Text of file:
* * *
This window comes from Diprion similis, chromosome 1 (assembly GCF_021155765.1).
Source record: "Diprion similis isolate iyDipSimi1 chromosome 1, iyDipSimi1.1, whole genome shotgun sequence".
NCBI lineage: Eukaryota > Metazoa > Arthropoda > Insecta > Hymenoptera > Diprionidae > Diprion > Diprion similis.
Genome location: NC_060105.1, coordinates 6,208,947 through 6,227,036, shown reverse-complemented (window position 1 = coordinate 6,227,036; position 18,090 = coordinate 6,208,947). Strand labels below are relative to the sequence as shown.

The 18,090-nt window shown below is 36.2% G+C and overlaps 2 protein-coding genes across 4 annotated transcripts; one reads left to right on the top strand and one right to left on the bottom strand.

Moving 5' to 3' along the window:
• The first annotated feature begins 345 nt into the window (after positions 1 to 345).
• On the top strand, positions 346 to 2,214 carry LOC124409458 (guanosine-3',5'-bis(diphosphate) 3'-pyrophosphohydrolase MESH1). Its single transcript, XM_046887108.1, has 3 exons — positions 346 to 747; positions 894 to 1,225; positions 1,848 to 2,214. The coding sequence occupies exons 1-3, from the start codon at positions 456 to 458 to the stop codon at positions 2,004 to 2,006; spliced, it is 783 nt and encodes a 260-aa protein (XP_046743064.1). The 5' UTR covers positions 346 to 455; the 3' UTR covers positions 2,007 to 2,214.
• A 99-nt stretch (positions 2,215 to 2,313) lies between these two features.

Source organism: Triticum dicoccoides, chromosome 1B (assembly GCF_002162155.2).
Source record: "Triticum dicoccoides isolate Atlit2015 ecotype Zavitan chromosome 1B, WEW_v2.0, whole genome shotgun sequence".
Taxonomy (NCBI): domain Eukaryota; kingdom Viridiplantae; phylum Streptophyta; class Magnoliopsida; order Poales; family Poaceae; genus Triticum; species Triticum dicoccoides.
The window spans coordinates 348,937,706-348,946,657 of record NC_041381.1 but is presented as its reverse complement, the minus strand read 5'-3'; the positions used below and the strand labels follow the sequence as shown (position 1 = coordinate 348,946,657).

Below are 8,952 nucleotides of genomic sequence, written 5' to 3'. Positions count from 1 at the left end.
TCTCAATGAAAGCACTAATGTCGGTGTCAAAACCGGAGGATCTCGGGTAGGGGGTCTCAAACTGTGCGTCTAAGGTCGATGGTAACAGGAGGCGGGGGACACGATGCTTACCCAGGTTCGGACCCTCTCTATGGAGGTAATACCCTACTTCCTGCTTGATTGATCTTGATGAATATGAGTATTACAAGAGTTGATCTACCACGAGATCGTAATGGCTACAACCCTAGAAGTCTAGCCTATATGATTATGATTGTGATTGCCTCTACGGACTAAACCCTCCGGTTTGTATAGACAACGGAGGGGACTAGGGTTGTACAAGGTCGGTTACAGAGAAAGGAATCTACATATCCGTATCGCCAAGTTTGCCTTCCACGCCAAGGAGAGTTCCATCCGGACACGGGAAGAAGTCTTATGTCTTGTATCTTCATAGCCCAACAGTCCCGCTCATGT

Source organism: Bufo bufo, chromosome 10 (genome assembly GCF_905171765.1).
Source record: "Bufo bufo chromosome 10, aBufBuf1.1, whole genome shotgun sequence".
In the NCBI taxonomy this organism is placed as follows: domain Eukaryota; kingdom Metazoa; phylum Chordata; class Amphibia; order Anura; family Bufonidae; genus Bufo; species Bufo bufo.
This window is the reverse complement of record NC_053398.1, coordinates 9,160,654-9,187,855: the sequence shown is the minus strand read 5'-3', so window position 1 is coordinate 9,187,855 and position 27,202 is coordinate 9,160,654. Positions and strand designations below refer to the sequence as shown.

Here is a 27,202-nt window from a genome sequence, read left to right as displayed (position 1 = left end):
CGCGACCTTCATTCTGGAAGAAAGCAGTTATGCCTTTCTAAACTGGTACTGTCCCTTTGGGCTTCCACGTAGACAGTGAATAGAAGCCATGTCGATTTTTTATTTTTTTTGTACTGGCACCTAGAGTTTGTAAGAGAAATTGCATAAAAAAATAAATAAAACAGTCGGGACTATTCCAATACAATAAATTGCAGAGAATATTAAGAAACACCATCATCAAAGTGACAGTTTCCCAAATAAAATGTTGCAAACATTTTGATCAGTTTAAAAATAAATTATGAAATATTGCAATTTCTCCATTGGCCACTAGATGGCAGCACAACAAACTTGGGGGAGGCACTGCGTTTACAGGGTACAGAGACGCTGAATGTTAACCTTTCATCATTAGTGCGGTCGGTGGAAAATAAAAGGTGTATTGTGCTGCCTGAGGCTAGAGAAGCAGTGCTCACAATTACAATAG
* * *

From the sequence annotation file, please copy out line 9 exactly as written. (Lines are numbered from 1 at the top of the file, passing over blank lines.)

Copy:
• A 99-nt stretch (positions 2,215 to 2,313) lies between these two features.